Academic integrity means being honest in your research and scholarship. Understanding what is considered an Honor Code Violation at Wake Forest is fundamental for good research and scholarship.
Examples of violations:
When faced with conflicting definitions of plagiarism during a case, the Honor and Ethics Council will adopt the definition established for use in the department/course by the department or professor involved in the case. The following definition of plagiarism is from the WFU Department of English:
To put your name on a piece of work is to say that it is yours, that the praise or criticism due to it is due to you. To put your name on a piece of work any part of which is not yours is plagiarism, unless that piece is clearly marked and the work from which you have borrowed is fully identified. Plagiarism is a form of theft. Taking words, phrasing, sentence structure, or any other element of the expression of another person’s ideas, and using them as if they were yours, is like taking from that person a material possession, something he or she has worked for and earned. Even worse is the appropriation of someone else’s ideas. By “ideas” is meant everything from the definition or interpretation of a single word, to the overall approach or argument. If you paraphrase, you merely translate from his or her language to yours; another person’s ideas in your language are still not your ideas. Paraphrase, therefore, without proper documentation, is theft, perhaps of the worst kind. Here, a person loses not a material possession, but something of what characterized him or her as an individual.
If students wish to do one project for two courses, or to draw on work previously done in order to complete an assignment for a current course, they must get the expressed permission of all affected faculty in advance of turning in the assignment. The faculty suggests that approved combined projects should represent significantly more effort than the individual projects they supplanted.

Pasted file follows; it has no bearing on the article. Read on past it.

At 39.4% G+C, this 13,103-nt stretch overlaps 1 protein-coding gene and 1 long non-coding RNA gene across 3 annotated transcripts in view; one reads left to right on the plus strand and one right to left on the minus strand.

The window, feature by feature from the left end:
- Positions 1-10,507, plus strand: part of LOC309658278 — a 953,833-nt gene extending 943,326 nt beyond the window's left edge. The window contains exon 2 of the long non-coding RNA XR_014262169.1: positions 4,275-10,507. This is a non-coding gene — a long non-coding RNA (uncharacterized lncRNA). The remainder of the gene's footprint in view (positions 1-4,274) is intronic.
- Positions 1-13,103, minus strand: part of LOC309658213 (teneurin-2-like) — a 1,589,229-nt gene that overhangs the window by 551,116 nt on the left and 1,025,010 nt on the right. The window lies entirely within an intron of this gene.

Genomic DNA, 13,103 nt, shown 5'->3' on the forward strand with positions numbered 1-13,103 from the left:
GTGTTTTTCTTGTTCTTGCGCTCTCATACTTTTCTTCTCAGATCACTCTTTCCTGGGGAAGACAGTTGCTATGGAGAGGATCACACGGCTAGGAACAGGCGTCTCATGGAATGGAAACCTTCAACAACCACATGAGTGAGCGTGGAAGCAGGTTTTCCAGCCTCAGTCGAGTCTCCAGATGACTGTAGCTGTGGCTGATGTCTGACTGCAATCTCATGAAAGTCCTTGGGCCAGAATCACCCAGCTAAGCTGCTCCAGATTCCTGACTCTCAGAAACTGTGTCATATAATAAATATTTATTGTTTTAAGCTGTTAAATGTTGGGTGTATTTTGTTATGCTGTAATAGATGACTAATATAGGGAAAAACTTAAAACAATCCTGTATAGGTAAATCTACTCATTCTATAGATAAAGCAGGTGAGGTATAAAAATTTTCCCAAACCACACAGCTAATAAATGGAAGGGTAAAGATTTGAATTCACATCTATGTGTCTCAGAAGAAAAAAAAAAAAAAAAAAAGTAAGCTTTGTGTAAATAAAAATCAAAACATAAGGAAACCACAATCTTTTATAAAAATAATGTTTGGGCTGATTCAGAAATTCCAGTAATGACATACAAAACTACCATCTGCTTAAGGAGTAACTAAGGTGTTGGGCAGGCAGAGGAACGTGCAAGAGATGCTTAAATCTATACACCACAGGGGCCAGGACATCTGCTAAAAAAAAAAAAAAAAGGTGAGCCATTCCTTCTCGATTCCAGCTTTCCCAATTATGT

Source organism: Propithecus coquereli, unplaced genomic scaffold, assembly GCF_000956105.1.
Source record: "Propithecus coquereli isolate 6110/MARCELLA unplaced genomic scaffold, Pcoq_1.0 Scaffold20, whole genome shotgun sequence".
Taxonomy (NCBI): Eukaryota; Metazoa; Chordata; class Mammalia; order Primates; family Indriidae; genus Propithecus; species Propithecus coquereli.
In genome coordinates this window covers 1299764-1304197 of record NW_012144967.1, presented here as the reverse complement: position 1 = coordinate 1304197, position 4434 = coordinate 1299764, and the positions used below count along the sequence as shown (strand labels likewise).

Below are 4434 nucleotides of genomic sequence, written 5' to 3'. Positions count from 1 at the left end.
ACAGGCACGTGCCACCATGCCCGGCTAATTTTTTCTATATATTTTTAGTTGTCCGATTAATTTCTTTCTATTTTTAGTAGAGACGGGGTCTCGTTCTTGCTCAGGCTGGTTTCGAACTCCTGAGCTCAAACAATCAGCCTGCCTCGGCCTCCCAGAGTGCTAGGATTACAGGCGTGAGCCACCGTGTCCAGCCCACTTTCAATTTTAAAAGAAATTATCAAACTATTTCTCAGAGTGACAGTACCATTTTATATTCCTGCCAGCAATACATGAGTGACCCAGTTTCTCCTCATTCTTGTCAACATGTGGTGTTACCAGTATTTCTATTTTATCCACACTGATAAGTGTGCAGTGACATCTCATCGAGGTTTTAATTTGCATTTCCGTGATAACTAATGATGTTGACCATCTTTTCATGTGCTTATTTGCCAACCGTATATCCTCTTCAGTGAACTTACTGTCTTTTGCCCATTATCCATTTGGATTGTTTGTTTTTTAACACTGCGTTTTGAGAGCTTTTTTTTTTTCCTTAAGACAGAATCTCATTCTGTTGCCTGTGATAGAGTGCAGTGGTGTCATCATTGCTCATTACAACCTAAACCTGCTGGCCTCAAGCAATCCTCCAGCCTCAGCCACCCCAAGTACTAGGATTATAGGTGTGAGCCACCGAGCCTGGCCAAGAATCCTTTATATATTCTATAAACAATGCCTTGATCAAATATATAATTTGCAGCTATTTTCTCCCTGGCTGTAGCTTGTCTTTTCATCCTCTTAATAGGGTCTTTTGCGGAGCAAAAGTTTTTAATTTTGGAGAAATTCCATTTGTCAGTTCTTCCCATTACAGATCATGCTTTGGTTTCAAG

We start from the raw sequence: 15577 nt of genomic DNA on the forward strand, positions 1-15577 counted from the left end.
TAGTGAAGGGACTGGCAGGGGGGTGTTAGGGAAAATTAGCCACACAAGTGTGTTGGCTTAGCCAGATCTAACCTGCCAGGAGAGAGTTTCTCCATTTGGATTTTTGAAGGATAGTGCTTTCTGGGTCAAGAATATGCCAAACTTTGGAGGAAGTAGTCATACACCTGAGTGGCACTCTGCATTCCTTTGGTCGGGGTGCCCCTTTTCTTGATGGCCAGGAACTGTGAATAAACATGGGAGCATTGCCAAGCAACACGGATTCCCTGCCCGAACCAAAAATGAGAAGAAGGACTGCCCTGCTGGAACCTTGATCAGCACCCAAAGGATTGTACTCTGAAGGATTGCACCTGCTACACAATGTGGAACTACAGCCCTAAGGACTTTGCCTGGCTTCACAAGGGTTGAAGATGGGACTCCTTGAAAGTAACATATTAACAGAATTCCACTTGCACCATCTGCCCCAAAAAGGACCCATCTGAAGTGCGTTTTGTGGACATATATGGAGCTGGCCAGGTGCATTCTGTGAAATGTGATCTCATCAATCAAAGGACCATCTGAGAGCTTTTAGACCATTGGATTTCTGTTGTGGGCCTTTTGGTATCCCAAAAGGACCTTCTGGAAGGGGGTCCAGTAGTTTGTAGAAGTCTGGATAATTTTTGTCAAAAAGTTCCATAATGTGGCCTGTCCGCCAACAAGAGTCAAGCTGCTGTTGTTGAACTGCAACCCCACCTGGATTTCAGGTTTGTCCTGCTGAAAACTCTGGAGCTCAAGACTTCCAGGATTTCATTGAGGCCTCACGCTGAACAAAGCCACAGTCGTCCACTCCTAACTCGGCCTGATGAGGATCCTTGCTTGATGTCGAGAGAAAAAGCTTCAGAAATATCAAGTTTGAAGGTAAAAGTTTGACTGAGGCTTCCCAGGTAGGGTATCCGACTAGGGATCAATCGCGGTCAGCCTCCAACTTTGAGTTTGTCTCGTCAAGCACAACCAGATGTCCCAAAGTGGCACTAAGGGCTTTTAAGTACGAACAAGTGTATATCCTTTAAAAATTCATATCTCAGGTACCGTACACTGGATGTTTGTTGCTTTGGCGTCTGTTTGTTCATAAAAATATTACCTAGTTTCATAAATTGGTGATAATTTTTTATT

Plagiarism is a serious violation of another person’s rights, whether the material stolen is great or small; it is not a matter of degree or intent. You know how much you would have had to say without someone else’s help; and you know how much you have added on your own. Your responsibility, when you put your name on a piece of work, is simply to distinguish between what is yours and what is not, and to credit those who have in any way contributed.
An online plagiarism tutorial is available here. To navigate the tutorial, begin by selecting “start the self-test” located at the end of the main body of text.
Undergraduate students suspected of violating the Wake Forest University Honor Code will have their case heard before the WFU Honors and Ethics Council. Procedures of the Honor and Ethics Council can be found here. If a student is suspended for an academic misconduct charge (ex: cheating, plagiarism, deception), the usual semester for the suspension is the one following that in which the decision is rendered. The time-frames for other non-academic related suspensions are addressed on a case-by-case basis.
Wake Forest University graduate students follow a formal Graduate Student Academic Honor Code.